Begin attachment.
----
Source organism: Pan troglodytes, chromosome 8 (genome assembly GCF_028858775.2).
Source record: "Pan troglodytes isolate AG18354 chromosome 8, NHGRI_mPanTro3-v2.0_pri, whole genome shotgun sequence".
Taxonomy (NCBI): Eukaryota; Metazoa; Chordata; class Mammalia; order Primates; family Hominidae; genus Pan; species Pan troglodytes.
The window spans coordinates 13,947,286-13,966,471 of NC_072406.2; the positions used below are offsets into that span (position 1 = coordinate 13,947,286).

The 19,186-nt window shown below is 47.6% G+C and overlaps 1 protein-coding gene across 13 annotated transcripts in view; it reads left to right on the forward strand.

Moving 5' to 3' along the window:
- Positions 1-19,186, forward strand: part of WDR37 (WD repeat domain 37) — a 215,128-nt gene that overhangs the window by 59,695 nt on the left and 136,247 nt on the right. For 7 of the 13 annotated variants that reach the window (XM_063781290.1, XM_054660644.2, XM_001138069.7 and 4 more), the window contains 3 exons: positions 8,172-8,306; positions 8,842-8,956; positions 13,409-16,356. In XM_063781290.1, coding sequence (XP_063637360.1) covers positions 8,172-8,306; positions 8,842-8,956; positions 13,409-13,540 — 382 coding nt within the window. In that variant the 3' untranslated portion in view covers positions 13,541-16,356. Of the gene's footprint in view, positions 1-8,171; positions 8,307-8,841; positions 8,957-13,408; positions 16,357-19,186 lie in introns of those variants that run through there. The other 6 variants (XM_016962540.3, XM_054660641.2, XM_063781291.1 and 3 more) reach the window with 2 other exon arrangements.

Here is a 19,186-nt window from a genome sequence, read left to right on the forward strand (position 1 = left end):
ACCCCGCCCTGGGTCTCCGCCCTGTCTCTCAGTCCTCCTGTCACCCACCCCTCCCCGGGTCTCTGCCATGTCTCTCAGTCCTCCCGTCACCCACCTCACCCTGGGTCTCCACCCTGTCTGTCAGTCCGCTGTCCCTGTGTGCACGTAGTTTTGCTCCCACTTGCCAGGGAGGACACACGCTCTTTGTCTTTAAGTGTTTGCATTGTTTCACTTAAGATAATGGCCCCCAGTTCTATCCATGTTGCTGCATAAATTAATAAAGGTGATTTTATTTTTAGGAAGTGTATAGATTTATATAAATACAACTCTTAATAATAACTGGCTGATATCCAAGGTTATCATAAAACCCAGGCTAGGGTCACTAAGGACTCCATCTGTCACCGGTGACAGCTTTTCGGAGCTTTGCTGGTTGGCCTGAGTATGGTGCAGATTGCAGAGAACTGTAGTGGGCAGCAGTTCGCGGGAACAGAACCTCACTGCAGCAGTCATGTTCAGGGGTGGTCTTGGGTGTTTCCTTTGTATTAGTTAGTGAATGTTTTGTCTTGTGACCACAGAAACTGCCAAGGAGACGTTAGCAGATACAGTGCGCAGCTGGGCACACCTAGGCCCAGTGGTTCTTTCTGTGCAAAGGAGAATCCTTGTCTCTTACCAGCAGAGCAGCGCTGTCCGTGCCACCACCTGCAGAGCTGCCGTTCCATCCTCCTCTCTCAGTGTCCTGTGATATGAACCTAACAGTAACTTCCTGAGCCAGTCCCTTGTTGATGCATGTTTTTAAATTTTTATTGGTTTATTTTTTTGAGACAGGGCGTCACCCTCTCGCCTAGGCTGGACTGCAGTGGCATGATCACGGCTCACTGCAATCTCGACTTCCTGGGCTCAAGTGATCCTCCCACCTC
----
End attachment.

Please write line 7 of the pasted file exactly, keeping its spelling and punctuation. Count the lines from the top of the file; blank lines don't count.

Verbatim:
- Positions 1-19,186, forward strand: part of WDR37 (WD repeat domain 37) — a 215,128-nt gene that overhangs the window by 59,695 nt on the left and 136,247 nt on the right. For 7 of the 13 annotated variants that reach the window (XM_063781290.1, XM_054660644.2, XM_001138069.7 and 4 more), the window contains 3 exons: positions 8,172-8,306; positions 8,842-8,956; positions 13,409-16,356. In XM_063781290.1, coding sequence (XP_063637360.1) covers positions 8,172-8,306; positions 8,842-8,956; positions 13,409-13,540 — 382 coding nt within the window. In that variant the 3' untranslated portion in view covers positions 13,541-16,356. Of the gene's footprint in view, positions 1-8,171; positions 8,307-8,841; positions 8,957-13,408; positions 16,357-19,186 lie in introns of those variants that run through there. The other 6 variants (XM_016962540.3, XM_054660641.2, XM_063781291.1 and 3 more) reach the window with 2 other exon arrangements.